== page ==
The enrollment numbers game is getting harder to play.
Fewer high school students are graduating, enrollment officers are relying more on cold leads to recruit, and students are applying to more schools than ever.
Those factors are making it increasingly difficult to accept, enroll, and maintain the right number of students. Even after committing by the May 1 decision deadline, students may back out before classes begin in the fall. And as state funding for higher education falls, many schools are increasingly dependent on tuition revenue.
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Many schools buy lists—some 100,000 names long—of high-school students and send them unsolicited contacts.
"It's essentially a cold lead," says Kent Rinehart, Marist College's dean of admissions. "It's not from someone who has put a hand up and said, 'Yeah, send me more information.'"
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Enrollment managers then drop students who don't respond to the first contact and continue to pursue those who expressed interest.
But a large group of potential applicants may go unnoticed: "secret" or "stealth" shoppers who research the universities online.
"The first time we hear about them is when they actually apply," says James Mager, University of Toledo's interim vice president of enrollment.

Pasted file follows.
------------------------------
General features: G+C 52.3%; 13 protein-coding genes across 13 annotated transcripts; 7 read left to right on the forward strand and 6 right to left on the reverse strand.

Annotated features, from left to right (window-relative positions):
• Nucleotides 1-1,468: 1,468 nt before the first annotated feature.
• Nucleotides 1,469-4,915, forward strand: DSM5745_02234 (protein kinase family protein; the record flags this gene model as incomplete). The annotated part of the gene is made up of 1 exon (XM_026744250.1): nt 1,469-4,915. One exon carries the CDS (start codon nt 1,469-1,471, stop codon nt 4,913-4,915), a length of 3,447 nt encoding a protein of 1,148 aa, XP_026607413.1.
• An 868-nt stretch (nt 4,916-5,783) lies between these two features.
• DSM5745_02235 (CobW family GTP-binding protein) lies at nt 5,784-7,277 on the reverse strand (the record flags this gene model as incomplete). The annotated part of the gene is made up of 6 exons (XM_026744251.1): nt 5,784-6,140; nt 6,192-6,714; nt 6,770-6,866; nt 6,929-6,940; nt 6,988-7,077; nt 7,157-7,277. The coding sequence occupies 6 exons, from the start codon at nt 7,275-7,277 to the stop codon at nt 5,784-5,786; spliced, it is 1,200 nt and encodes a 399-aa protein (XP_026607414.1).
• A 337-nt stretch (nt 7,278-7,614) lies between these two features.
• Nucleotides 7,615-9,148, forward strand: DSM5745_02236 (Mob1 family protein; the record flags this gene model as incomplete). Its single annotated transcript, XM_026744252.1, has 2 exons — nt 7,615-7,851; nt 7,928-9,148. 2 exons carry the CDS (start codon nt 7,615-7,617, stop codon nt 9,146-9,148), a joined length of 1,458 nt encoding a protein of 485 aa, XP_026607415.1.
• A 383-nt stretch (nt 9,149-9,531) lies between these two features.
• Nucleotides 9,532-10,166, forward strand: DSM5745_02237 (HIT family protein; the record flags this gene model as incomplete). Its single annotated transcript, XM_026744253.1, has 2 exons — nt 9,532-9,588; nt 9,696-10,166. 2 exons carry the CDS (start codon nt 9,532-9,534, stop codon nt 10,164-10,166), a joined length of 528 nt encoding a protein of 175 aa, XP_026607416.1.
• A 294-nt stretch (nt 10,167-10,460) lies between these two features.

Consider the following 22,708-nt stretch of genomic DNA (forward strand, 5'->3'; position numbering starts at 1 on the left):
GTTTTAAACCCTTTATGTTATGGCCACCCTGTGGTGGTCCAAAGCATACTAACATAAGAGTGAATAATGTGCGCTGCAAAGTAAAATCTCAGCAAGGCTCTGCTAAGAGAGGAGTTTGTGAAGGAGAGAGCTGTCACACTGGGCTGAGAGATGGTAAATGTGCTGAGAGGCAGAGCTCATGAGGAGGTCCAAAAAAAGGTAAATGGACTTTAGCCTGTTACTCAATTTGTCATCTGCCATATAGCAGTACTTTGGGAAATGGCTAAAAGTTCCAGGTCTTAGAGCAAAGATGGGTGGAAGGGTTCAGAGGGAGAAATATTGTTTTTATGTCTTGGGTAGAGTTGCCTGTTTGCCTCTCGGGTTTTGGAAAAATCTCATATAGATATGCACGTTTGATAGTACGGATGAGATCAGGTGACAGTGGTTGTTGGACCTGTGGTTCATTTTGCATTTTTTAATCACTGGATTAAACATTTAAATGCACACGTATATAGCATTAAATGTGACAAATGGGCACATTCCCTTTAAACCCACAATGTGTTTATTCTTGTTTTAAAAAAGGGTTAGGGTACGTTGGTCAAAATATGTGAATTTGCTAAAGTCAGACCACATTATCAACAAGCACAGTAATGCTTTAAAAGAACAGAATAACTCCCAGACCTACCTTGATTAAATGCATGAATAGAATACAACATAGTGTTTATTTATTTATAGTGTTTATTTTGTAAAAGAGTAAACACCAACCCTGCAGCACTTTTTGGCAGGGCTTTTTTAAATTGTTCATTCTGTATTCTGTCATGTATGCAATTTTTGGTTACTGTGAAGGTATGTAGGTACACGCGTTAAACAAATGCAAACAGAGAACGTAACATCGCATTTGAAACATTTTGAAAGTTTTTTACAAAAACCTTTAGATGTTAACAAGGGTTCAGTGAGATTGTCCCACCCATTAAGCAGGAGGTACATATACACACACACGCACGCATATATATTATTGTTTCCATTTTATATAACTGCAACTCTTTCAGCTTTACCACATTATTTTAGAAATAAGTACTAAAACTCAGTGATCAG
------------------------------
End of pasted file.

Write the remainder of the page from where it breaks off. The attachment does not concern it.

The prevalence of the Common App and "snap apps," which often waive fees and essays, increased the number of people applying to many schools. But while that may increase rankings slots and make schools appear more competitive, it remains difficult to actually convert those prospects into enrollments.
If enrollment numbers come up short, "you go to your waiting list or you admit more folks," says James Cotter, executive director of admissions and recruitment at Michigan State University. His institution accepted more than three times the number of freshmen seats this year. "If you're over the target, there's not a lot you can do. That's why it's so important you are very measured in predicting how many will take you up on your offer," Cotter says (Craven McGinty, Wall Street Journal, 5/27).
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